Thursday, October 30, 2003

Born to eternal life is in dying that we are born to eternal life. --from a prayer attributed to St. Francis of Assisi.

I didn't make it to church this past Sunday morning. I'm an on-call volunteer chaplain at the local hospital and I was called twice Sunday morning. The first time was to see two people in intensive care, one of whom wasn't expected to survive, and when I finished, a nurse asked me to see a third. One of the patient's family members tried to pay me for praying for his wife. He just didn't know what to do. After I prayed for his wife, I prayed for him and hugged him.

I left the hospital thinking I would make it to the second Sunday church service, but I was quickly called back a second time. There was a young couple with a stillborn baby, and the family was distraught. The parents wanted the baby baptized.

I've never baptized anyone before. I sat in the hospital lobby for a few minutes with The Book of Common Prayer, looked over the words of baptism and prayers for the dead, then I went to the maternity ward.

A nurse took me into a back room where the infant had been prepared. She said she would bring the baby with a special container of water for the baptism to the patient's room.

I found a very distraught young couple, maybe 21, and their equally distraught parents. I explained that I was from the local Episcopal church and would use prayers and words of baptism from The Book of Common Prayer. They nodded their assent. First, I said prayers with both the parents and family.

The nurses had made the little baby boy look as nice a possible. It was heartbreaking to look upon this little bundle of cold flesh that should have been this couple's baby. The staff him wheeled into the room on a little infant crib, wrapped in a little white receiving blanket with yellow applique flowers. The nurse handed me a sea shell full of water. I prayed the words of baptism, using holy oil and the water, and added in prayers for the dead.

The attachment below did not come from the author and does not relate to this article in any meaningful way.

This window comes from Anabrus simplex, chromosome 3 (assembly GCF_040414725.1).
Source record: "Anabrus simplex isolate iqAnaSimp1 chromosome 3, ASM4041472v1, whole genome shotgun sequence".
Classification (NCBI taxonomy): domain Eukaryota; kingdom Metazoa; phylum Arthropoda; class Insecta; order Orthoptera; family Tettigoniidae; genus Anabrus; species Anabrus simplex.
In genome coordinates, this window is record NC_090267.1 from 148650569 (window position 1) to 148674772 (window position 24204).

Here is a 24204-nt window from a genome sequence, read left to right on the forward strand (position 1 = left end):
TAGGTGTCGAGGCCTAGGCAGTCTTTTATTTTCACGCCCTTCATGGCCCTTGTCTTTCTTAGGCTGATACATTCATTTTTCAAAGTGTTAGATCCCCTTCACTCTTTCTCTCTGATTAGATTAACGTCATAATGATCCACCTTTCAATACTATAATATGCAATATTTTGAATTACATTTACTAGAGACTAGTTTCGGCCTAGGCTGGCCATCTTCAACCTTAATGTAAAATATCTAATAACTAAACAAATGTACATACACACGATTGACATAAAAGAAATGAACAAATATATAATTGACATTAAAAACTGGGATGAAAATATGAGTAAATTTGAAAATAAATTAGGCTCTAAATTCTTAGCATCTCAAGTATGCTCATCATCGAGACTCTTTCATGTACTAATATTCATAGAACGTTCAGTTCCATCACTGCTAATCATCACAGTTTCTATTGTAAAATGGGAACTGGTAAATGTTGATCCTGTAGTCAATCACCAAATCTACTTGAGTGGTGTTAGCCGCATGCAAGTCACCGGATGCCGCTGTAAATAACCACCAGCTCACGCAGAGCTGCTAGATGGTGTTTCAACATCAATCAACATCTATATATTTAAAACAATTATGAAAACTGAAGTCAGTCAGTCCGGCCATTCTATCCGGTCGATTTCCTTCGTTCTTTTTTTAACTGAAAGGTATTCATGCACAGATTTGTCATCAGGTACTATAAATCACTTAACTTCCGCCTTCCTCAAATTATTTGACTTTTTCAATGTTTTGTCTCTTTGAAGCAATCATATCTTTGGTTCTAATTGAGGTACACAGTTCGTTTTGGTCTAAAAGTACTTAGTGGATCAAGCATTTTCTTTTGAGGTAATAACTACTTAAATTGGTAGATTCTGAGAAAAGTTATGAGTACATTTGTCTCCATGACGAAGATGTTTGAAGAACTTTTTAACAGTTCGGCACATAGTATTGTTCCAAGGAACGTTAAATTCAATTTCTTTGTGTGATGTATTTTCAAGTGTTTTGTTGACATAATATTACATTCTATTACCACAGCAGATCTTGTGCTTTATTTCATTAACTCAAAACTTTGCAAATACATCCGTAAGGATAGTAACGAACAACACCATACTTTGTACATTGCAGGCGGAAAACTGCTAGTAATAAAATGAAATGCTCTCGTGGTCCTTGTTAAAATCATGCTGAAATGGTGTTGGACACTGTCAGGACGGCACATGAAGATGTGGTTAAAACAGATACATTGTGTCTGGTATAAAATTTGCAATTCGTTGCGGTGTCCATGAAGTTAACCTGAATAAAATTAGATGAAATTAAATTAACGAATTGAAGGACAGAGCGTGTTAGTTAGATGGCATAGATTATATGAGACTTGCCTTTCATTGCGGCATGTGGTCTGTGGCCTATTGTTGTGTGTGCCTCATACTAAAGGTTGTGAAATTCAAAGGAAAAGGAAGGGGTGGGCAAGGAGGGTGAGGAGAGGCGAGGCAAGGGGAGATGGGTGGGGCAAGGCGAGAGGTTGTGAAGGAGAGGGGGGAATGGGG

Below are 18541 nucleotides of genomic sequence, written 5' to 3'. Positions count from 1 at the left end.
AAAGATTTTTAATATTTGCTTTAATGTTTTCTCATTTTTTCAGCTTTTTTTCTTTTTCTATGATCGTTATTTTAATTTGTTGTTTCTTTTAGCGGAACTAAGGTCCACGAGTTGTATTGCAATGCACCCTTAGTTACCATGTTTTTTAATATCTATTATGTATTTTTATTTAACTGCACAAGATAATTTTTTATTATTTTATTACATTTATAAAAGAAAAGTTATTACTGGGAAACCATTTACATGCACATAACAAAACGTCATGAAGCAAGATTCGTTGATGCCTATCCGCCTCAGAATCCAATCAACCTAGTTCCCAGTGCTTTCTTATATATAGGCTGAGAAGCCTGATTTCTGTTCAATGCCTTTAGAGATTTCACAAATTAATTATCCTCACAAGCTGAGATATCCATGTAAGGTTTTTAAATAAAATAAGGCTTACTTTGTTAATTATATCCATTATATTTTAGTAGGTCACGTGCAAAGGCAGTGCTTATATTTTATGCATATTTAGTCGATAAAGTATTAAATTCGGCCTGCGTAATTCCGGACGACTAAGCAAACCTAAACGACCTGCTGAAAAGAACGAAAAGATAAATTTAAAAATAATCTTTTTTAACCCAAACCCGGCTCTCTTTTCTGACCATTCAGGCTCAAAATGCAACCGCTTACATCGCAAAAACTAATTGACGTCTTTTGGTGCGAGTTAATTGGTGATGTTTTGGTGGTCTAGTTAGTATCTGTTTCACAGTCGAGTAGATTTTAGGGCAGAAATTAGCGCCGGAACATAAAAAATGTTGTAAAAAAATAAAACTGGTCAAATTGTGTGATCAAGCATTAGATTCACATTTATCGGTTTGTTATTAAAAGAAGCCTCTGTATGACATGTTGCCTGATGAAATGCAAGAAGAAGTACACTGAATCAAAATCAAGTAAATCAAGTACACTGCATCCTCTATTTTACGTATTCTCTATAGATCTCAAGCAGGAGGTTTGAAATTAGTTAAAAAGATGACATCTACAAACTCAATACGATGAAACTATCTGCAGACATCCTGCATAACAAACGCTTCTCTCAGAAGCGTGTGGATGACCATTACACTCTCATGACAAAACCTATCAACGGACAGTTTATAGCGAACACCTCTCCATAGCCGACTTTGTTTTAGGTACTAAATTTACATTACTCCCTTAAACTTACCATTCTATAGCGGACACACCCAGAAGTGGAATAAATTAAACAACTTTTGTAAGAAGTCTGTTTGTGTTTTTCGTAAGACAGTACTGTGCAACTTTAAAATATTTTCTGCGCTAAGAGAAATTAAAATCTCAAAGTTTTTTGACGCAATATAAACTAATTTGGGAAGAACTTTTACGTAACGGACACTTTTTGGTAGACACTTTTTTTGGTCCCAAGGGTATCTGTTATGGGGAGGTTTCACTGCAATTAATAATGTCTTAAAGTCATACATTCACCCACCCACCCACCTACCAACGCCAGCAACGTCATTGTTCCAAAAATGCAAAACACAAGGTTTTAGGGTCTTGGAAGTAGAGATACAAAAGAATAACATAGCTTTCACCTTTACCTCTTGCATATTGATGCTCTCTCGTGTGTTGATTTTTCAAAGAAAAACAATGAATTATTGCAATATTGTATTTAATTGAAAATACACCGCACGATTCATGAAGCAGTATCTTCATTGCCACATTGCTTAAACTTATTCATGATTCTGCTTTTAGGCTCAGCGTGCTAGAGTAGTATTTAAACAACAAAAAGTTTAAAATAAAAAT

No one seemed to notice that it was not the smoothest baptism ever, and the family, especially the grandparents, seemed to take comfort from it. The baby's mother was still in shock mixed with the beginning stages of anger, while his father was weeping softly, but took my hand in thanks.

It's going to be a long road of healing for them. They called me Tuesday night (while I was facilitating a bereavement group, ironically). When I called them back, they told me they had been fighting, things were terrible, and they had some other problems as well. I am trying to get them connected to counseling, which I hope they will take advantage of. They can't handle this by themselves.

I keep hearing the words of baptism -- "marked as Christ's own." That baby belongs to Christ, and nothing can change that, and nothing can harm him now.

I could not offer any explanations to this mother why God did not intervene to save her child. I could only share my faith that God did not "take" her child from her. We live in a fallen world in which evil roams, and that evil takes various forms--including the death of a baby. God did not take her baby from this mother, but when this baby died, Christ received him into His arms. That baby is there in Christ and will be restored his family in the end, just as Lazarus was restored to Martha and Mary. Christ wept with this family in their grief, just as He wept with Martha and Mary.

There are no words that will comfort this mother right now. Faith has not been a big part of this family's life, but I hope that it may take root now. I asked the young mother to talk to God, to tell Him exactly how she feels and how angry she is. I asked this young couple to lay hands on each other and pray for each other to heal from the awful wounds they've received. They may not be able to do it yet, but I'm praying that they will be able to do so at some point. It will bring them so much healing.

I want to write more about baptism, but I have to go now.


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